Schneider Electric believes that a lack of understanding of IP ratings is leading to enclosures being specified with inappropriate levels of protection. Moreover, some IP ratings do not conform to international standards and are not relevant to the intended use of the products to which they have been applied.
Darren Hodson from Schneider Electric writes: "The system of IP ratings is misleading many specifiers and resulting in higher costs than are strictly necessary. The common mistake is to assume that the higher the IP rating, the better the equipment inside the enclosure will be protected against weather conditions. This is not always a guarantee and the degree of protection offered by a specific enclosure has to be considered in conjunction with the precise performance requirements of the application."
IP ratings are defined in the international standard IEC 60529 Degrees of protection provided by enclosures (IP-Code), which is published in the UK as BS EN 60529. Degrees of protection are specified by the letters IP followed by two or more digits. The first digit, a number 1 to 6, reflects the degree of protection against the ingress of objects as well as the protection of persons against contact with live parts of the equipment within the enclosure. The second digit, a number from 1 to 8, relates to the protection of equipment within the enclosure against harmful ingress of water. Either digit can be replaced by 'X' for an unspecified condition.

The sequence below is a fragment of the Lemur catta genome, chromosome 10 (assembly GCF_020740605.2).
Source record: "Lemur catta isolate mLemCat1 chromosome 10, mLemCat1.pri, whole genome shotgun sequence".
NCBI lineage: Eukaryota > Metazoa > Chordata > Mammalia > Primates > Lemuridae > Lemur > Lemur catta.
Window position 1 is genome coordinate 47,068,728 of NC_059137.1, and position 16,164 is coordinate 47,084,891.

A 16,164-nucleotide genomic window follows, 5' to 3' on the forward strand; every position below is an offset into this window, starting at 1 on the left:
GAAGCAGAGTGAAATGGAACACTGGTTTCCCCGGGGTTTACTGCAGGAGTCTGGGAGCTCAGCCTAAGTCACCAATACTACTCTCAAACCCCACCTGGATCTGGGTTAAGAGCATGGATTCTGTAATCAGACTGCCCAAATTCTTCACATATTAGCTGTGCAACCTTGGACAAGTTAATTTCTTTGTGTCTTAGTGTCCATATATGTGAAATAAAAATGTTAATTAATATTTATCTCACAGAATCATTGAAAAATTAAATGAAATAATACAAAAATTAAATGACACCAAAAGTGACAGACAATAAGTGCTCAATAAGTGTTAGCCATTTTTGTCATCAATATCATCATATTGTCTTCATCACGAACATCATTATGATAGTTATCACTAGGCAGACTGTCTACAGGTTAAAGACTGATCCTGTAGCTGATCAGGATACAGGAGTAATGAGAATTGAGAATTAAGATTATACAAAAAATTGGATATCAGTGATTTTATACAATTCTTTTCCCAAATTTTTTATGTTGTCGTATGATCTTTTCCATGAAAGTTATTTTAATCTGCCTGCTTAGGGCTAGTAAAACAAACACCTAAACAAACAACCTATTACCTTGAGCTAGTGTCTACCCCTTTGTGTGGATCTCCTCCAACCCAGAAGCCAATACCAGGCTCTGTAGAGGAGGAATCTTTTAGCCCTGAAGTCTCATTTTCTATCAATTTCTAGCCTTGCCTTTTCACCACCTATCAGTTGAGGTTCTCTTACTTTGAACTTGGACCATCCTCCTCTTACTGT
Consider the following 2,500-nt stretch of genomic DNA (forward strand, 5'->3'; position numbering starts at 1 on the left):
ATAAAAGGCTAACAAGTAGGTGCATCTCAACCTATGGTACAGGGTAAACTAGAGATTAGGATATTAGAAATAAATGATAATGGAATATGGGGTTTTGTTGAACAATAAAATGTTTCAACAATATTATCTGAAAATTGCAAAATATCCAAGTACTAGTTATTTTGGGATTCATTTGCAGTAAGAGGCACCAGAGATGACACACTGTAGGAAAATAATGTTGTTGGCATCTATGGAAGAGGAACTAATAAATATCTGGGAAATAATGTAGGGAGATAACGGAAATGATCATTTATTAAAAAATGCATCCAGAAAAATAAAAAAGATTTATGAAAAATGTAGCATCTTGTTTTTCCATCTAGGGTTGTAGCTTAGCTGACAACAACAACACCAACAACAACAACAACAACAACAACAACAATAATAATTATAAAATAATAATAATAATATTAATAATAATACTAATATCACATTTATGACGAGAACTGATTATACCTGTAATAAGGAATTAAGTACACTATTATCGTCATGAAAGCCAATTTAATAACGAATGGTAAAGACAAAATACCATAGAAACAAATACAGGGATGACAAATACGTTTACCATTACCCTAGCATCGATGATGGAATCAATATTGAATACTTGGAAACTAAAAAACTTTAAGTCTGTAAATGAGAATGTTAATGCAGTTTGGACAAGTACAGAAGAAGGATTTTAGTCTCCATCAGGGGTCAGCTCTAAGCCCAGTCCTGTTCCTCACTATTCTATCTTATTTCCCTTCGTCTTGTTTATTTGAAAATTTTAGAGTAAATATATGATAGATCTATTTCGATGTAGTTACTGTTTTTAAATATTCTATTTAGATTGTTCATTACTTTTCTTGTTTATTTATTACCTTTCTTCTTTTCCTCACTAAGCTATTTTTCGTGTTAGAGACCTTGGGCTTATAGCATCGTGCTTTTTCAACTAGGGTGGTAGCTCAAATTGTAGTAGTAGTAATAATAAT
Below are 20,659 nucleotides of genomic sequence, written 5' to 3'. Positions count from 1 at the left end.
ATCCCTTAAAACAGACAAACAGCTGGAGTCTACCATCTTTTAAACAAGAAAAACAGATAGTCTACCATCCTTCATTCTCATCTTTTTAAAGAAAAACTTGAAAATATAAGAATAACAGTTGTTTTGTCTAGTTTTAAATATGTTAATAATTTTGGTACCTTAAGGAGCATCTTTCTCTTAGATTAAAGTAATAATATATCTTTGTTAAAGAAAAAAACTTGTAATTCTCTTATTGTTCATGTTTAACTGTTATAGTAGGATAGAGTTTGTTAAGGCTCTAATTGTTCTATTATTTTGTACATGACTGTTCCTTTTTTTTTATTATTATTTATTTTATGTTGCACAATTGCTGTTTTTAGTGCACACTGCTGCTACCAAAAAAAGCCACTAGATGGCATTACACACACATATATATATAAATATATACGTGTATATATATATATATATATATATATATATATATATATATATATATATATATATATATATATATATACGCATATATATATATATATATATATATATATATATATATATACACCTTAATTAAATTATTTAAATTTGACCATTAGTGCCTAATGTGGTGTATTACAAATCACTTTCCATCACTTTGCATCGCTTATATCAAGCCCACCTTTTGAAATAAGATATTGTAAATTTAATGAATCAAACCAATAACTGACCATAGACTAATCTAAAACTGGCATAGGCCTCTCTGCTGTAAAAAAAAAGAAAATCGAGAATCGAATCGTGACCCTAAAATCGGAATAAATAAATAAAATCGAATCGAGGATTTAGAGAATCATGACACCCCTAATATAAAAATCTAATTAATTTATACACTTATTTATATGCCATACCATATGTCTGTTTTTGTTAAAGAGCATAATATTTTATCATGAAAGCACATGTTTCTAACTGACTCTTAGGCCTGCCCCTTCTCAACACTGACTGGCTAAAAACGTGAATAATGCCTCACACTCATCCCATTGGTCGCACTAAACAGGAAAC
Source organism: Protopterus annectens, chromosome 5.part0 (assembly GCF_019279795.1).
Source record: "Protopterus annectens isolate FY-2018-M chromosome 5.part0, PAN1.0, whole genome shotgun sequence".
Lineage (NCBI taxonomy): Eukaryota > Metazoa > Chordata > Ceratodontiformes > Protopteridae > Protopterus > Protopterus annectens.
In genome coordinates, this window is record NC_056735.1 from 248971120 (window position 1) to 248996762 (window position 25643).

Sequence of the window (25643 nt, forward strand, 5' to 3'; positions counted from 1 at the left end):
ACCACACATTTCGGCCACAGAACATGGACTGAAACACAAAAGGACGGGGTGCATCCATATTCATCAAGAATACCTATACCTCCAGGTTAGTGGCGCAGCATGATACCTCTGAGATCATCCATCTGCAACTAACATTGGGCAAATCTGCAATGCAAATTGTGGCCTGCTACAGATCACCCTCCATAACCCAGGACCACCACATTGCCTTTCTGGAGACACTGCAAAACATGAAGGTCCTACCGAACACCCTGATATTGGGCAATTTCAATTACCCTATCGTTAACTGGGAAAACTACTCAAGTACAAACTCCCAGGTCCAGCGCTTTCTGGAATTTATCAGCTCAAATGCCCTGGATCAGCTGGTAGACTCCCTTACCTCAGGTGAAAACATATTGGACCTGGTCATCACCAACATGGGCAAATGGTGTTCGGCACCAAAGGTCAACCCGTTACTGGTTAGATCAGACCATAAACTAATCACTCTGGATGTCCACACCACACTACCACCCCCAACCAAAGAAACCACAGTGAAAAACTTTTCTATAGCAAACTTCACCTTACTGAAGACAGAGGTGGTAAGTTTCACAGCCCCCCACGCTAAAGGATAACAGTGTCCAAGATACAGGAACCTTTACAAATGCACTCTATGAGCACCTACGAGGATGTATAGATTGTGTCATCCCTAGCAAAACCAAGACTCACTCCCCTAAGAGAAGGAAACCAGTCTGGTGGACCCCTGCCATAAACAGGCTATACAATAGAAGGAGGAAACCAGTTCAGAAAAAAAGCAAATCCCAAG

Schneider Electric recommends that specifiers should not automatically opt for a higher IP rating because this does not necessarily mean that the enclosure will perform better in the intended application. For example, an enclosure may pass the test for a high level of protection against ingress of water but in-situ may be subject to environmental conditions that could cause rusting or other degradation.
The problem with IP69K
According to Hodson, one of the most common misconceptions relates to enclosures rated IP69K. He says: "This actually stems from a German national standard and has no international recognition. The IP69K test specification was initially developed for electronic equipment on road vehicles as a rating for high-pressure and high-temperature washdown applications. However, it has no real meaning in the UK because it is not defined in a British or international standard - and has been found to give different results in different test houses. The result of this situation is that enclosures rated IP69K can vary between manufacturers and might not even pass the tests for lower IP codes.
"To ensure the correct combination of performance and cost-effectiveness, the specifier has to carefully examine the specific conditions that will apply in each application and prescribe the enclosure most suitable for that application, which is not necessarily the one with the highest IP rating. And, of course, the most important thing is to use an enclosure rating that is recognised by IEC or British standards."
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